Is a headache just a nuisance, or something more serious?

If you suffer from occasional headaches, you know they can come out of nowhere and really throw you for a loop.

But how do you know it’s not something more serious?

Maybe you should you get a CAT scan or MRI — you know, just to be on the safe side.

Well, experts say that’s a really bad idea.

Most times, a headache is just that — a headache. It can be due to tension, the stress of a job, grinding your teeth at night, or maybe just that noisy leaf blower outside your window.

As for getting a brain scan, experts say it’s usually unnecessary. But what it will do is give you an extra dose of radiation. It can also result in a false positive, leading to more unnecessary, invasive tests.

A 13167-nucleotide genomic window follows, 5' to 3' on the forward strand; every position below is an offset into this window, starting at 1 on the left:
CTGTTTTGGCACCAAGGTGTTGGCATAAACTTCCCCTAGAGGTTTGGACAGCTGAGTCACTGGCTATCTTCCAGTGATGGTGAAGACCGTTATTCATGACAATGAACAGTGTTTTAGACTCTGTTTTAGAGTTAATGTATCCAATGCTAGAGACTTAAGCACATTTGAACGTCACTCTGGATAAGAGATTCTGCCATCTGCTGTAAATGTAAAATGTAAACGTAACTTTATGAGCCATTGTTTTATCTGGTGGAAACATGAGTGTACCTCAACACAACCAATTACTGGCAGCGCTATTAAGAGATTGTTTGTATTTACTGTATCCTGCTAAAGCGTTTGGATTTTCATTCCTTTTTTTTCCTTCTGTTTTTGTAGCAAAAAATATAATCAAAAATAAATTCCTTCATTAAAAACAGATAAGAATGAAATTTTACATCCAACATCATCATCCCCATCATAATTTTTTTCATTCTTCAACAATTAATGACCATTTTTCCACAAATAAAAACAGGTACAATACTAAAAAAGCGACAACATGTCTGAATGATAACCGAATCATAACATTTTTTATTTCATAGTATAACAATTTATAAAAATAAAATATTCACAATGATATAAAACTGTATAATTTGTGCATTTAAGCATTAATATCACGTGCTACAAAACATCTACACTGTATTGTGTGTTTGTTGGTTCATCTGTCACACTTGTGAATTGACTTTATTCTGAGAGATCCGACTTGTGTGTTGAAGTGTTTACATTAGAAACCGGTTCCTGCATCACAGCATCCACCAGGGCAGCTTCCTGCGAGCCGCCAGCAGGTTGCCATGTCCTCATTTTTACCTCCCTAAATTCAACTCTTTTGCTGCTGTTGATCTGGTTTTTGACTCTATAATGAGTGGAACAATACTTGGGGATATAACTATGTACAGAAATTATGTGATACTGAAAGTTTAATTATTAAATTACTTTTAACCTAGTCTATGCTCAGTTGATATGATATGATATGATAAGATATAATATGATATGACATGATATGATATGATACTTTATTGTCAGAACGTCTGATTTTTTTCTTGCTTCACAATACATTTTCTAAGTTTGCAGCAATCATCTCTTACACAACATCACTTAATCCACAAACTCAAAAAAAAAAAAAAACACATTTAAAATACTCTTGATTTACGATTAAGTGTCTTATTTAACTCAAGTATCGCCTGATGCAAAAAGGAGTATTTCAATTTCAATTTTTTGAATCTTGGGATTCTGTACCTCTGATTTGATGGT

Guidelines discourage doctors from performing brain scans for headaches. But a research team from the University of Michigan has found that Americans get about a billion dollars’ worth of such scans every year for no other reason than a common headache.

The study’s leader, neurology professor Dr. Brian Callaghan, calls that number “incredible.”

“Most headaches are not caused by something bad. Even people with brain tumors rarely have headaches.” Callaghan told NPR.

So when should you worry? Experts warn it could be a more serious issue if a headache comes with fever, vomiting, loss of coordination, or a change in vision, speech or alertness.

Sources:

“Yes, it’s a headache. No, you don’t need a brain scan” Nancy Shute, March 18, 2014, NPR, npr.org